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Virtual Memory Management

Virtual Memory Management

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Virtual Memory Management

  1. 1. Virtual Memory Management
  2. 2. Content 1. Virtual Memory 2. Virtual Address Space 3. Shared Library 4. Demand Paging 5. Virtual Memory Table 6. Page Fault 7. Page Replacement 8. Page Replacement Algorithm
  3. 3. Virtual Memory Virtual Memory : Conceptual separation of user logical memory from physical memory  Only part of the program needs to be in memory for execution  Logical address space can therefore be much larger than physical address space  Allows address spaces to be shared by several processes  Allows for more efficient process creation  More programs running concurrently  Less I/O needed to load or swap processes
  4. 4. Virtual Address Space  Virtual address space–logical view of how process is stored in memory  Usually start at address 0, contiguous addresses until end of space  Meanwhile, physical memory organized in page frames  MMU must map logical to physical  Virtual memory can be implemented via:  Demand paging  Demand segmentation
  5. 5. Virtual Address Space (cont.)  Usually design logical address space for stack to start at Max logical address and grow “down” while heap grows “up”  Maximizes address space use  Unused address space between the two is hole  No physical memory needed until heap or stack grows to a given new page  Enables sparse address spaces with holes left for growth, dynamically linked libraries, etc.  System libraries shared via mapping into virtual address space  Shared memory by mapping pages read-write into virtual address space  Pages can be shared during fork(), speeding process creation
  6. 6. Shared Library  System libraries can be shared by several processes through mapping of the shared object into a virtual address space.  Virtual Memory allows one process to create a region of memory that it can share with another process through the use of Shared Memory.
  7. 7. Demand Paging  Could bring entire process into memory at load time Or bring a page into memory only when it is needed  Less I/O needed, no unnecessary I/O  Less memory needed  Faster response  More users  Similar to paging system with swapping (diagram on right)  Page is needed =>reference to it  invalid reference =>abort  not-in-memory =>bring to memory  Lazy swapper–never swaps a page into memory unless page will be needed  Swapper that deals with pages is a pager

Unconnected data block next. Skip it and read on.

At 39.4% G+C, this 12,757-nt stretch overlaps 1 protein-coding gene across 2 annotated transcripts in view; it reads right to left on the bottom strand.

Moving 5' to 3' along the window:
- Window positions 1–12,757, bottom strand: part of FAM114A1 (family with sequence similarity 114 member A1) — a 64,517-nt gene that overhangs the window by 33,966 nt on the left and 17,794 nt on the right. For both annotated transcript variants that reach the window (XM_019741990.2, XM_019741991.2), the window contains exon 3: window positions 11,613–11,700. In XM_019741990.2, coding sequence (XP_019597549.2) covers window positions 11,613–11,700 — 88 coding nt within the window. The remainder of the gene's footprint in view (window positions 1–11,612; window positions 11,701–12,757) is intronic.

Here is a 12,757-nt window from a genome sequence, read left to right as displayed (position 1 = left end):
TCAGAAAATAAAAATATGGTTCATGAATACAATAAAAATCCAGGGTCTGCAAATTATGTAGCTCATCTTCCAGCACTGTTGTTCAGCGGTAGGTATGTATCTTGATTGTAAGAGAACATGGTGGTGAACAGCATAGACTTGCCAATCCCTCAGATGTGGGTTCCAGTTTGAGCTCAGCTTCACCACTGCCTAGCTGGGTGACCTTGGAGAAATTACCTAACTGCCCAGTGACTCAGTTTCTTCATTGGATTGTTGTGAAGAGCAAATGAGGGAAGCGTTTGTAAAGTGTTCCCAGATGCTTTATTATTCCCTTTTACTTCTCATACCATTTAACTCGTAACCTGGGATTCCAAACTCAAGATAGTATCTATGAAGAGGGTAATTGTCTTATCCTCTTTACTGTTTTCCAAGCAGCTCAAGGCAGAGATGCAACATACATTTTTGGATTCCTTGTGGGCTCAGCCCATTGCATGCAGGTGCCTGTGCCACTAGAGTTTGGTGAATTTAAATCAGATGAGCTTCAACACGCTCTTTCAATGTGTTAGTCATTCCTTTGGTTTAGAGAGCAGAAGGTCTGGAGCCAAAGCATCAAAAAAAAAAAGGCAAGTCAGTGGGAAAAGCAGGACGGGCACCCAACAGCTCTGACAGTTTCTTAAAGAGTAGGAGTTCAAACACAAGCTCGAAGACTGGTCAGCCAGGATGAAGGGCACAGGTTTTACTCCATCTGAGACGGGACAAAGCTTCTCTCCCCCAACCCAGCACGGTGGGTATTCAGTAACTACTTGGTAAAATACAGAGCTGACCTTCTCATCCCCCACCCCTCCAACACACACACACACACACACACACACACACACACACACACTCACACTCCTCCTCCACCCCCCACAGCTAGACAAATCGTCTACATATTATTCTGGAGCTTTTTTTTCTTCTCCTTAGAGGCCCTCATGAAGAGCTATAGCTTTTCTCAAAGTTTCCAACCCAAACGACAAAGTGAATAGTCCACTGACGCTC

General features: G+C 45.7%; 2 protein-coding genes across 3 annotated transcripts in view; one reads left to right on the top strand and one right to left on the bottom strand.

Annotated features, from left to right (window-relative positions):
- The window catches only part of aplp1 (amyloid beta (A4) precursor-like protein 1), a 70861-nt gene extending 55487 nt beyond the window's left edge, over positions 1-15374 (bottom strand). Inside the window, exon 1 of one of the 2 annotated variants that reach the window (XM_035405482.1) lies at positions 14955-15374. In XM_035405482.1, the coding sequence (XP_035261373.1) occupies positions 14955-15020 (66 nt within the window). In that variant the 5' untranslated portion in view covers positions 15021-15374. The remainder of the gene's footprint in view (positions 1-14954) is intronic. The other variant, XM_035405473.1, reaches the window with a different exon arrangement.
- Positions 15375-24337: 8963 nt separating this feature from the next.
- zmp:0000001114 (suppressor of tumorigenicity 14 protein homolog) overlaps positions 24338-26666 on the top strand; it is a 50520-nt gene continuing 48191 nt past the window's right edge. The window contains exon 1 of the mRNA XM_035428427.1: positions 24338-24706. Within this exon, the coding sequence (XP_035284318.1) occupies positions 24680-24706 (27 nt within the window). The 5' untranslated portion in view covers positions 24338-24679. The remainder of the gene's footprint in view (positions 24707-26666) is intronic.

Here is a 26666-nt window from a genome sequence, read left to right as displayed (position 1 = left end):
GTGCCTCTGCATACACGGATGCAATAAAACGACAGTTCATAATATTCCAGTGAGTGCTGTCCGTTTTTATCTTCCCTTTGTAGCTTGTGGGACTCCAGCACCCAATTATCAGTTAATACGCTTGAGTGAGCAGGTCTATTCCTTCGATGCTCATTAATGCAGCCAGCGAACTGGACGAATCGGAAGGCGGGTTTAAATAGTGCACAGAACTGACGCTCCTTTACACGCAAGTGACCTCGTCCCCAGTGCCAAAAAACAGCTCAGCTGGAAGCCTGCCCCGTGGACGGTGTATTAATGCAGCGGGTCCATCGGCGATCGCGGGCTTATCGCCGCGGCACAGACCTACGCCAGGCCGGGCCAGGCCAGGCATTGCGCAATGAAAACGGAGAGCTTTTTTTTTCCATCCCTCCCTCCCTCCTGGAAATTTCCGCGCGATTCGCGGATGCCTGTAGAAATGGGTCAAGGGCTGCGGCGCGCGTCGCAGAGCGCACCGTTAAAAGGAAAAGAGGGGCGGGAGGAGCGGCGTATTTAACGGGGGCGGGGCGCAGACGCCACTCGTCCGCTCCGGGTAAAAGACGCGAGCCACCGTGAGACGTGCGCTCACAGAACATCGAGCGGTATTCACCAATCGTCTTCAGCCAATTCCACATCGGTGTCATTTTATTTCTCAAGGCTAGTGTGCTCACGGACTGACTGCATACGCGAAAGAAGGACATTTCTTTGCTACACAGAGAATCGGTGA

8. 8. Virtual Memory Table  With each page table entry a valid–invalid bit is associated (1: in-memory, 0:not-in- memory)  Initially valid–invalid but is set to 0 on all entries   During address translation, if valid–invalid bit in page table entry is 0 : page fault  Example of a page table snapshot:
  9. 9. Page Fault STEPS IN HANDLING A PAGE FAULT 1. The process has touched a page not currently in memory. 2. Check an internal table for the target process to determine if the reference was valid (do this in hardware.) 3. If page valid, but page not resident, try to get it from secondary storage. 4. Find a free frame; a page of physical memory not currently in use. (May need to free up a page.) 5. Schedule a disk operation to read the desired page into the newly allocated frame. 6. When memory is filled, modify the page table to show the page is now resident. 7. Restart the instruction that failed
  10. 10. Page Replacement Approach: If no physical frame is free, find one not currently being touched and free it. Steps to follow are: 1. Find requested page on disk. 2. Find a free frame. a. If there's a free frame, use it b. Otherwise, select a victim page. c. Write the victim page to disk. 3. Read the new page into freed frame. Change page and frame tables. 4. Restart user process. Hardware requirements include "dirty" or modified bit. When we over-allocate memory, we need to push out something already in memory. Over-allocation may occur when programs need to fault in more pages than there are physical frames to handle.
  11. 11. Page Replacement Algorithms When memory is over allocated, we can either swap out some process, or overwrite some pages. Which pages should we replace ? <--- here the goal is to minimize the number of faults. FIFO  Conceptually easy to implement; either use a time-stamp on pages, or organize on a queue. (The queue is by far the easier of the two methods.) OPTIMAL REPLACEMENT  This is the replacement policy that results in the lowest page fault rate.  Algorithm: Replace that page which will not be next used for the longest period of time.  Impossible to achieve in practice; requires crystal ball. LEAST RECENTLY USED ( LRU )  Replace that page which has not been used for the longest period of time.  Results of this method considered favorable. The difficulty comes in making it work.  Implementation possibilities:  Time stamp on pages - records when the page is last touched.  Page stack - pull out touched page and put on top
  12. 12. Page Replacement (cont.)
  13. 13. Questions?

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